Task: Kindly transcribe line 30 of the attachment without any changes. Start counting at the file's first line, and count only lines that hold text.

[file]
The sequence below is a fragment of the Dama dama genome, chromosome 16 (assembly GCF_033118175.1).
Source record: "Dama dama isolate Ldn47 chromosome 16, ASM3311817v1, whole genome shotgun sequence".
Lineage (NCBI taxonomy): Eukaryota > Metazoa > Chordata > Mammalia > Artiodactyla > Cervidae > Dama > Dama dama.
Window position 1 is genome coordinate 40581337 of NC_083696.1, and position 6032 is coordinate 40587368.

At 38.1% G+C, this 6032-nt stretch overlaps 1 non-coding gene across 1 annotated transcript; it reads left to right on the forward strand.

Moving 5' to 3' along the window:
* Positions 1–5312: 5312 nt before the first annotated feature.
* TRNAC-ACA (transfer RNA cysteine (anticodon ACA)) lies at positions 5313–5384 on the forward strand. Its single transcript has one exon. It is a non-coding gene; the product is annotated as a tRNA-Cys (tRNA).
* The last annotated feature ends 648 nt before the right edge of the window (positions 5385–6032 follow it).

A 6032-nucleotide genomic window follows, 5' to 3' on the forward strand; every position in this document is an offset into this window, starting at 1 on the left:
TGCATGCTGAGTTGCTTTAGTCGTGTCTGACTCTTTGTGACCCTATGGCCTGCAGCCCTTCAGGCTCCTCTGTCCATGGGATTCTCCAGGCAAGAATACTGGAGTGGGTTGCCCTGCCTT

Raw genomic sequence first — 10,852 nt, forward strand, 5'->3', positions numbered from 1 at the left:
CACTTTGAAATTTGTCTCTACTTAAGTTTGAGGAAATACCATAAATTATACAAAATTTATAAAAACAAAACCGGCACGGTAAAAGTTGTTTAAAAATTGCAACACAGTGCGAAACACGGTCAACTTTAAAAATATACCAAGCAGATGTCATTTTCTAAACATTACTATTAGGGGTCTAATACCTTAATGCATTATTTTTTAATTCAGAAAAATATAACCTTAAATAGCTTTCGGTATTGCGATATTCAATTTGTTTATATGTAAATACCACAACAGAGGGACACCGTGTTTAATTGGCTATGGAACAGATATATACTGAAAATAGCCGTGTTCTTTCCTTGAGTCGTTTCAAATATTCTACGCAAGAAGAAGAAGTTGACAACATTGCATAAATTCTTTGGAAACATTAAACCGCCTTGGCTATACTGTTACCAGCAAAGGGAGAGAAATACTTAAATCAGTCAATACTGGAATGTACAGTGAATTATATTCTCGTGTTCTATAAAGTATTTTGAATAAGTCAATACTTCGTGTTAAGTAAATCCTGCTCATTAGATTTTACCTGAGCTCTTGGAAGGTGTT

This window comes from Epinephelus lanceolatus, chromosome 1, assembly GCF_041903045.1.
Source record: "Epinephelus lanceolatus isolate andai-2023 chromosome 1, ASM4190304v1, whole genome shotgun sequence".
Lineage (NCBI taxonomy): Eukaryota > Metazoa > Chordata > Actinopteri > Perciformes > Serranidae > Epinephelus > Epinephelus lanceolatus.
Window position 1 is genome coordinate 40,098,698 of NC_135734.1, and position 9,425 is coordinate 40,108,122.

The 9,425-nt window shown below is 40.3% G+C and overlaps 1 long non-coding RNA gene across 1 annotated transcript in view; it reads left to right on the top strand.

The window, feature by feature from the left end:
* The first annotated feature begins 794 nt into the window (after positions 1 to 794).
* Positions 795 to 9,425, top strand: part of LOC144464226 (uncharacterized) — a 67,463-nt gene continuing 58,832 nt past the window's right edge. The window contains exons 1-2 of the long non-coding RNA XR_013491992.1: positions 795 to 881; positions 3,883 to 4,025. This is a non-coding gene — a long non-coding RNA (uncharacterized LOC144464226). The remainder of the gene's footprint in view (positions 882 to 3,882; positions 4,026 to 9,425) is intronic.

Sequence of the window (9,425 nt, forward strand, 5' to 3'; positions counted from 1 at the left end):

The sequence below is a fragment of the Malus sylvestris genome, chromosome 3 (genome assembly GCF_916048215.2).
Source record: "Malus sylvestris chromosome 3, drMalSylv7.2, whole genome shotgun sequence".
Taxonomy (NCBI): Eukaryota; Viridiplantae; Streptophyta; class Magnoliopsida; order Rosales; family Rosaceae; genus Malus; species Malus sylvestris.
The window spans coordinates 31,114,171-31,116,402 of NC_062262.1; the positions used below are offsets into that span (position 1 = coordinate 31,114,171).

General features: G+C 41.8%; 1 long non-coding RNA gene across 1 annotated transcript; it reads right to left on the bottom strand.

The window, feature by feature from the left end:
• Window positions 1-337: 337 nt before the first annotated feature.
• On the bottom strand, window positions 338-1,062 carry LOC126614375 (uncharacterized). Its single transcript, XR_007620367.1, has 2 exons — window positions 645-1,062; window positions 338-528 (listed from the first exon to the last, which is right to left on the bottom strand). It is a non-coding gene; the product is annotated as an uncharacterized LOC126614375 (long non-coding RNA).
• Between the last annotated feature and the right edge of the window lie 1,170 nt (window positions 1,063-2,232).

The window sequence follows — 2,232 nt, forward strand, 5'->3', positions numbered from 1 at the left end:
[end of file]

• On the bottom strand, window positions 338-1,062 carry LOC126614375 (uncharacterized). Its single transcript, XR_007620367.1, has 2 exons — window positions 645-1,062; window positions 338-528 (listed from the first exon to the last, which is right to left on the bottom strand). It is a non-coding gene; the product is annotated as an uncharacterized LOC126614375 (long non-coding RNA).